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Are Class Limited (ASX:CL1) Investors Paying Above The Intrinsic Value?

Simply Wall St

How far off is Class Limited (ASX:CL1) from its intrinsic value? Using the most recent financial data, we'll take a look at whether the stock is fairly priced by taking the expected future cash flows and discounting them to their present value. This is done using the Discounted Cash Flow (DCF) model. It may sound complicated, but actually it is quite simple!

Companies can be valued in a lot of ways, so we would point out that a DCF is not perfect for every situation. If you want to learn more about discounted cash flow, the rationale behind this calculation can be read in detail in the Simply Wall St analysis model.

See our latest analysis for Class

What's the estimated valuation?

We're using the 2-stage growth model, which simply means we take in account two stages of company's growth. In the initial period the company may have a higher growth rate and the second stage is usually assumed to have a stable growth rate. In the first stage we need to estimate the cash flows to the business over the next ten years. Where possible we use analyst estimates, but when these aren't available we extrapolate the previous free cash flow (FCF) from the last estimate or reported value. We assume companies with shrinking free cash flow will slow their rate of shrinkage, and that companies with growing free cash flow will see their growth rate slow, over this period. We do this to reflect that growth tends to slow more in the early years than it does in later years.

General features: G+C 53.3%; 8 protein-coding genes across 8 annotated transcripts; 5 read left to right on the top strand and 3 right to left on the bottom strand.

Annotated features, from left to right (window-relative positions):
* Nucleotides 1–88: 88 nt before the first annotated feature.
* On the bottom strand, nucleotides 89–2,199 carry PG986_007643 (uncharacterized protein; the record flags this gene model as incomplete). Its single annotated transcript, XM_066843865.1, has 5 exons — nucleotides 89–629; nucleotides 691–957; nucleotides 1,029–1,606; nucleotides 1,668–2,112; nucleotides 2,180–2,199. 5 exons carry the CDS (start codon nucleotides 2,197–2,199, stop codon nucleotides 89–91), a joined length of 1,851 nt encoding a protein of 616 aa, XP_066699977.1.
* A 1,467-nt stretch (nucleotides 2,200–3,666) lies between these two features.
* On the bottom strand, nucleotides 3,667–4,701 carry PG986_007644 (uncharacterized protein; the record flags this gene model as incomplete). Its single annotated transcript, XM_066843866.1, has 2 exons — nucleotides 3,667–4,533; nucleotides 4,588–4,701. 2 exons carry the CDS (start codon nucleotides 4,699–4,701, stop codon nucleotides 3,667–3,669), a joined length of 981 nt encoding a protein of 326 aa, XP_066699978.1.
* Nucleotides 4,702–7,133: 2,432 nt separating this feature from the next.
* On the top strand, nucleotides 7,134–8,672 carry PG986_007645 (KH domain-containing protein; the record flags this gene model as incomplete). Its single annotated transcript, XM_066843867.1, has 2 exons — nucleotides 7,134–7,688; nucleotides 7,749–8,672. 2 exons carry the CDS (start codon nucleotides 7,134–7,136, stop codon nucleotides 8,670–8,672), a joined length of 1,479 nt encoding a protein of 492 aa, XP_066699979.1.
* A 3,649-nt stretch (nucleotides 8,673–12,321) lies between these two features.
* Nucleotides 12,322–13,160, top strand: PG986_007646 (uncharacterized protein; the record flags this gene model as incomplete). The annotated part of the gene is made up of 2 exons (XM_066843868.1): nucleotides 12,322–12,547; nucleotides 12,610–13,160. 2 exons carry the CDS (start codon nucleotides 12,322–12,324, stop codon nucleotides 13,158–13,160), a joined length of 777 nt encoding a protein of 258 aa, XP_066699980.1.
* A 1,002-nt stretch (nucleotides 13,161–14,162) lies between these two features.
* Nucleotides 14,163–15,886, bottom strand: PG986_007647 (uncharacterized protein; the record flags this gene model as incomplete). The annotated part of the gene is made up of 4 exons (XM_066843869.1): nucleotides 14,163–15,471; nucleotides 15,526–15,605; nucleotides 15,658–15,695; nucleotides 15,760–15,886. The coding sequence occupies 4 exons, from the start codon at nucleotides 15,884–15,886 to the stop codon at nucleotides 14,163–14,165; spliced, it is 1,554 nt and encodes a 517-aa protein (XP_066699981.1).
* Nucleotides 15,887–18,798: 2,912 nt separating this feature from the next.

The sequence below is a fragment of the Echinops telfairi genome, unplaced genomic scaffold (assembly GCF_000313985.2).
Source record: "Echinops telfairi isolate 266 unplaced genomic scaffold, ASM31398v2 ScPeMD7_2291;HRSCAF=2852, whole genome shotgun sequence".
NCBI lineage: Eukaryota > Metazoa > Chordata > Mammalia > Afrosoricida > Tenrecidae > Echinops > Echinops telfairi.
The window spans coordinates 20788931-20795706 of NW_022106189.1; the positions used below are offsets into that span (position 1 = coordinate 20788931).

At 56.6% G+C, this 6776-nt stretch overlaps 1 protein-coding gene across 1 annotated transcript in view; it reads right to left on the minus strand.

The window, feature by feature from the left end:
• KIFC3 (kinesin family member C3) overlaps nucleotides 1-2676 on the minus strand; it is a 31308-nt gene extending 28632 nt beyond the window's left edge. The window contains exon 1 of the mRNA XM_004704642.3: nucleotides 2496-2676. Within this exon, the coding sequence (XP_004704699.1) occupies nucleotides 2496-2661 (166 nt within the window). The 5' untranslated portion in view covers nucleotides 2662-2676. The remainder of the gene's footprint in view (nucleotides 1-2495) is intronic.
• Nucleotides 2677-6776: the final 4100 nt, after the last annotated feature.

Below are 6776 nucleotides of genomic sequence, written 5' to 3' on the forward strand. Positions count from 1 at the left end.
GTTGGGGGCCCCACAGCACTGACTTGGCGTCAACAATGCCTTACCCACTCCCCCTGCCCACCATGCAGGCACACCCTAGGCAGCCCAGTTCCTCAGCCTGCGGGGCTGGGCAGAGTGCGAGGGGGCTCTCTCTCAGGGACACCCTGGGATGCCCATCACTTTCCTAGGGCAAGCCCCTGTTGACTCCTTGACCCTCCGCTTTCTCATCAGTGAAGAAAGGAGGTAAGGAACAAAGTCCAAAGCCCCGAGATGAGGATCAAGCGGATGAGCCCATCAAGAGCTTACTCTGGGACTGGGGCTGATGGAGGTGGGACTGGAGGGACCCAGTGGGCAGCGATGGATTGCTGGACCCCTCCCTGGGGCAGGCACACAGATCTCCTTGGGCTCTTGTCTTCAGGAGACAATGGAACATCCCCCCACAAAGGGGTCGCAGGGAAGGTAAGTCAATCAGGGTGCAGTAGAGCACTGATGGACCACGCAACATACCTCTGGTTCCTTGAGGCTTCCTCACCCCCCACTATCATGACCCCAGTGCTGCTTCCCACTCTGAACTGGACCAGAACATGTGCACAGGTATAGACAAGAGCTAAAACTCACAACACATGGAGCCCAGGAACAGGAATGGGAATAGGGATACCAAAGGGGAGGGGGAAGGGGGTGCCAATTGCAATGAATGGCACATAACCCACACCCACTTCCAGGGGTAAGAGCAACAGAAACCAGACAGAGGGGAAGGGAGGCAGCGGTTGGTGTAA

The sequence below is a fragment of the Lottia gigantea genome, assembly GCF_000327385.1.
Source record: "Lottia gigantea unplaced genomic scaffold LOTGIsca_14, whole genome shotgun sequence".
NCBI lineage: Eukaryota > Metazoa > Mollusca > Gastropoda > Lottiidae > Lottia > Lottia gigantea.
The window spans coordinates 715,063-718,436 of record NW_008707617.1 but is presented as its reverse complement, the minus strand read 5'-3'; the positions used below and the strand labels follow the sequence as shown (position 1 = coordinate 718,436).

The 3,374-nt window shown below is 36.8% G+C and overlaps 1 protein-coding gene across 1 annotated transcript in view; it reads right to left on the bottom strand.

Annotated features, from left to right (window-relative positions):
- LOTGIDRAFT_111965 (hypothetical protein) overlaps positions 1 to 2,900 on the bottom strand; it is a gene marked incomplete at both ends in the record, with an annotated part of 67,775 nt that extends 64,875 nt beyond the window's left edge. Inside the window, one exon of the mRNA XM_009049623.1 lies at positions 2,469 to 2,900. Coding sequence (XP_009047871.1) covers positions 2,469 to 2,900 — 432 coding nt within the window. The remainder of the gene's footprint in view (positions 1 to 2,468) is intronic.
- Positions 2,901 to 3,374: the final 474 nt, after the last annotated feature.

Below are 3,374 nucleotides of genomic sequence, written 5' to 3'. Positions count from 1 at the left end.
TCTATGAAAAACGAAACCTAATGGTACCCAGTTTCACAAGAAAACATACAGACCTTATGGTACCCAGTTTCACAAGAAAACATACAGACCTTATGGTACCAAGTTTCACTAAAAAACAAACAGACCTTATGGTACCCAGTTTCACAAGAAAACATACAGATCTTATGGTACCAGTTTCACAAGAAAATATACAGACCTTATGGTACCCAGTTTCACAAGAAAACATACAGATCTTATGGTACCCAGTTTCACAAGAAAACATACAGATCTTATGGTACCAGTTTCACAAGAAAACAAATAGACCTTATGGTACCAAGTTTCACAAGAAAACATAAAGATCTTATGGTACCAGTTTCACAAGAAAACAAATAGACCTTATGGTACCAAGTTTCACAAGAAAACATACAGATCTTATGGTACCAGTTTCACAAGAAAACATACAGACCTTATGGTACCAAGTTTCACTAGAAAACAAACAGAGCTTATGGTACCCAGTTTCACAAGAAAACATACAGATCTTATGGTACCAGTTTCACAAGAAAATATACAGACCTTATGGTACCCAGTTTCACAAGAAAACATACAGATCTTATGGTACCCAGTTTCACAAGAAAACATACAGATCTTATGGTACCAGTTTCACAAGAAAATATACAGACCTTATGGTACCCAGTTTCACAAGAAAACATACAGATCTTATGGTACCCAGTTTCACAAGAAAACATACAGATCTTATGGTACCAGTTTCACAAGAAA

A DCF is all about the idea that a dollar in the future is less valuable than a dollar today, so we discount the value of these future cash flows to their estimated value in today's dollars:

10-year free cash flow (FCF) forecast

2020 2021 2022 2023 2024 2025 2026 2027 2028 2029
Levered FCF (A$, Millions) AU$5.25m AU$7.55m AU$9.55m AU$9.00m AU$11.0m AU$11.8m AU$12.5m AU$13.1m AU$13.5m AU$13.9m
Growth Rate Estimate Source Analyst x2 Analyst x2 Analyst x2 Analyst x1 Analyst x1 Est @ 7.72% Est @ 5.73% Est @ 4.33% Est @ 3.36% Est @ 2.67%
Present Value (A$, Millions) Discounted @ 7.0% AU$4.9 AU$6.6 AU$7.8 AU$6.9 AU$7.8 AU$7.9 AU$7.8 AU$7.6 AU$7.4 AU$7.1

("Est" = FCF growth rate estimated by Simply Wall St)
Present Value of 10-year Cash Flow (PVCF) = AU$71m

The second stage is also known as Terminal Value, this is the business's cash flow after the first stage. The Gordon Growth formula is used to calculate Terminal Value at a future annual growth rate equal to the 10-year government bond rate of 1.1%. We discount the terminal cash flows to today's value at a cost of equity of 7.0%.

Terminal Value (TV)= FCF2029 × (1 + g) ÷ (r – g) = AU$14m× (1 + 1.1%) ÷ 7.0%– 1.1%) = AU$237m

Present Value of Terminal Value (PVTV)= TV / (1 + r)10= AU$237m÷ ( 1 + 7.0%)10= AU$121m

The total value, or equity value, is then the sum of the present value of the future cash flows, which in this case is AU$192m. The last step is to then divide the equity value by the number of shares outstanding. Compared to the current share price of AU$2.2, the company appears reasonably expensive at the time of writing. The assumptions in any calculation have a big impact on the valuation, so it is better to view this as a rough estimate, not precise down to the last cent.